Steven Savage, my cohort-in-creativity over at Fan To Pro, was interviewed for a piece called "The Importance of Platform" where he and the interviewer both talk about, well, the importance of having a platform. Meaning how useful it is to have a central point, a launching pad, for all that you do — a way to brand yourself.Read more
A bit belated, but here goes:
Pretty much all of our religions and our various self-help practices are based on the idea that what we are right now is not good enough. We then envision what "good enough" must be like and we make efforts to transform what we are right now into this image of ourselves as "good enough." We invent in our minds an imaginary "mindful me" and then try to make ourselves into that.
The real conflict, as Brad points out, is not in trying to improve ourselves. It's in aiming for a target that is produced entirely by our imaginations, and which may well be forever out of our reach because of that.Read more
A quote from a book review:
This new [post-9/11] reality seems to have manifested in the literary world in what must undeniably be called a new literary genre. For lack of a better word, let’s call it Translit. Translit novels cross history without being historical; they span geography without changing psychic place. Translit collapses time and space as it seeks to generate narrative traction in the reader’s mind. It inserts the contemporary reader into other locations and times, while leaving no doubt that its viewpoint is relentlessly modern and speaks entirely of our extreme present.
Hm. In other words, exactly what the best SF has been doing for decades now, I'd wager. Didn't Clifford Simak's City do just this, to the thunderous applause of absolutely no one but the alleged ghetto of SF (and fantasy) readers? Is it only okay if it's "real" writers who do this sort of thing, not folks like Simak — who had at least as much to say about human destiny in City as most any other, larger, better-promoted, or more allegedly ambitious book?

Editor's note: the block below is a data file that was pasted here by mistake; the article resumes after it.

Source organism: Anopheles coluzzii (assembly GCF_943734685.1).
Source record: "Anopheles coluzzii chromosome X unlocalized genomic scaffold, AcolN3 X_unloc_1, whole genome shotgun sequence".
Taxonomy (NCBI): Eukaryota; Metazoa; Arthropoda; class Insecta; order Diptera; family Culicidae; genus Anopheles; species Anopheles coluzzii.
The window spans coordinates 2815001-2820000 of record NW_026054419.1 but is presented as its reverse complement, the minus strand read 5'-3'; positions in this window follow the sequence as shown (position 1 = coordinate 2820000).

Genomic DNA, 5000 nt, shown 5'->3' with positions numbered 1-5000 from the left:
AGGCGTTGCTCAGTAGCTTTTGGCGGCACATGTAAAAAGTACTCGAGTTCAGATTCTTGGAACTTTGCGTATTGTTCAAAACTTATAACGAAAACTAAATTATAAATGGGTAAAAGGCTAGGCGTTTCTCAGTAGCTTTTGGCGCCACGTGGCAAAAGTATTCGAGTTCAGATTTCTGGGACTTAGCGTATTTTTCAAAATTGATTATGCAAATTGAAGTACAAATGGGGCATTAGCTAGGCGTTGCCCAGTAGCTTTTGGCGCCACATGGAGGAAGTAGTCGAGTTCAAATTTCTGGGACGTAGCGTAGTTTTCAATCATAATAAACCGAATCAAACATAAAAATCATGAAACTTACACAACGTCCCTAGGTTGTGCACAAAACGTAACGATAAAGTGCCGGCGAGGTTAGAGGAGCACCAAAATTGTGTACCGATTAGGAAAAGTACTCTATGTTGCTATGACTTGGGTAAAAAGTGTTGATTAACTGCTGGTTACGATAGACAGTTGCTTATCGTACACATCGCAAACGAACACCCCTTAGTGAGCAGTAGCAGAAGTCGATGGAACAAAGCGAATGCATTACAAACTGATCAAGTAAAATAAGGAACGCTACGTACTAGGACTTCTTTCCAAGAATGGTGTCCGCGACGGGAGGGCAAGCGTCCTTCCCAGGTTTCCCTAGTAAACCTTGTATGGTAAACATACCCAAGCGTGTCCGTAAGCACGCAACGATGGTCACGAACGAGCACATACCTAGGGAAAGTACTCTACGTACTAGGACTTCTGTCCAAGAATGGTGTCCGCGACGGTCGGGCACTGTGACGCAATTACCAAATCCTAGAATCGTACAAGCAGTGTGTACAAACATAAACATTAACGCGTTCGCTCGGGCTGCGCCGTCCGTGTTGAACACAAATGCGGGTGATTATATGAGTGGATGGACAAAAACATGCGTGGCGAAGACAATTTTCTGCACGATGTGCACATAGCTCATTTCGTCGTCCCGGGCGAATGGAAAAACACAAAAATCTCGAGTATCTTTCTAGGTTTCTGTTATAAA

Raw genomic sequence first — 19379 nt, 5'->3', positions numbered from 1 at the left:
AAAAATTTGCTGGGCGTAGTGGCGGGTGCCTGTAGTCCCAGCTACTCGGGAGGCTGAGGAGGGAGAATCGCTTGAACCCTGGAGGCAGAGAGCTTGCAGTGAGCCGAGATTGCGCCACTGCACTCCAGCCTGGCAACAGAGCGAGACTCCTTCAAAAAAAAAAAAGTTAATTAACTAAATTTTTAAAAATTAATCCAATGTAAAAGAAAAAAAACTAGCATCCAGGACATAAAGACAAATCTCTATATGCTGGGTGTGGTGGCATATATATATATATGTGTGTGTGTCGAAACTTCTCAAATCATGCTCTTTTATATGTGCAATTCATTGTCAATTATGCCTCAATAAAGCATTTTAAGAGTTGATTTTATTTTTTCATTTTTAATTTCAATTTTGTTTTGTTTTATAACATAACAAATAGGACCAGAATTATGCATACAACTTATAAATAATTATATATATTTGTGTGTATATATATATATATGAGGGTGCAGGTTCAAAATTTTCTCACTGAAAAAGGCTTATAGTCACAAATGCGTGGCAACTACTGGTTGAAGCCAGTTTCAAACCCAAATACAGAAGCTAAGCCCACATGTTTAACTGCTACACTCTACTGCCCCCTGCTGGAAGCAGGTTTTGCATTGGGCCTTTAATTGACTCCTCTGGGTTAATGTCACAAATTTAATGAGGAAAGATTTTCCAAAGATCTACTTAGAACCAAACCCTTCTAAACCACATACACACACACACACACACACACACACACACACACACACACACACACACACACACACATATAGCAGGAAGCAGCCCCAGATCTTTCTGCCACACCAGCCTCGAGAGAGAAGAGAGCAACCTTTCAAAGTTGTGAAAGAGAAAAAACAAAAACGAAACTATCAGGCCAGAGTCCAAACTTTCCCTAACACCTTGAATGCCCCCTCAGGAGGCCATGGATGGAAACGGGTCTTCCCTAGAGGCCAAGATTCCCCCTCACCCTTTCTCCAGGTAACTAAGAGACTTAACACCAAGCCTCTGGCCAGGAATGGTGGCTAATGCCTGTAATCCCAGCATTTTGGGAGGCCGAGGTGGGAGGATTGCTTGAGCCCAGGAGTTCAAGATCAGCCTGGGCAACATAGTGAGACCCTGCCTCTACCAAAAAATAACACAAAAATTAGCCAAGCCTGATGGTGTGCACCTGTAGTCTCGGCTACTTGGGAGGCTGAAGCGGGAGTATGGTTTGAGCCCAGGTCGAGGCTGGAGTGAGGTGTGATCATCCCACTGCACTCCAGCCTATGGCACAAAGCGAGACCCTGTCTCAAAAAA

The author of the review, by the way, is Douglas Coupland.
Addendum: The above is not meant to be a patch on Kunzru's book. I'm just frustrated at the way critics and reviewers talk about this or that thing being "new" in literature when SF/fantasy have been doing it for a good long time, and doing it quite capably thank you.
One of my favorite actors speaks about his role in the upcoming John Carter (which really isn't getting the attention it ought):
.... sometimes I feel like if I need something to put me in the right place I’ll make a project out of it. Like sometimes you think you’ll need a look. Or you’ll need a costume. Or an accent. You look for things to trigger you to put you in the right place, to make a shift from your everyday consciousness to the consciousness of the character. Or you’re everyday impulse to the impulse of the character. And sometimes those little choices can direct in the right way. So as soon as someone tells you that you’ve got a distinctive voice, you gotta be careful. Because you don’t want to use your voice in that way, like they love you to do. And when you do voice work, there is some of that. Because that’s what you’re using. So you become very conscious of what comes off your voice and what you can accomplish with it.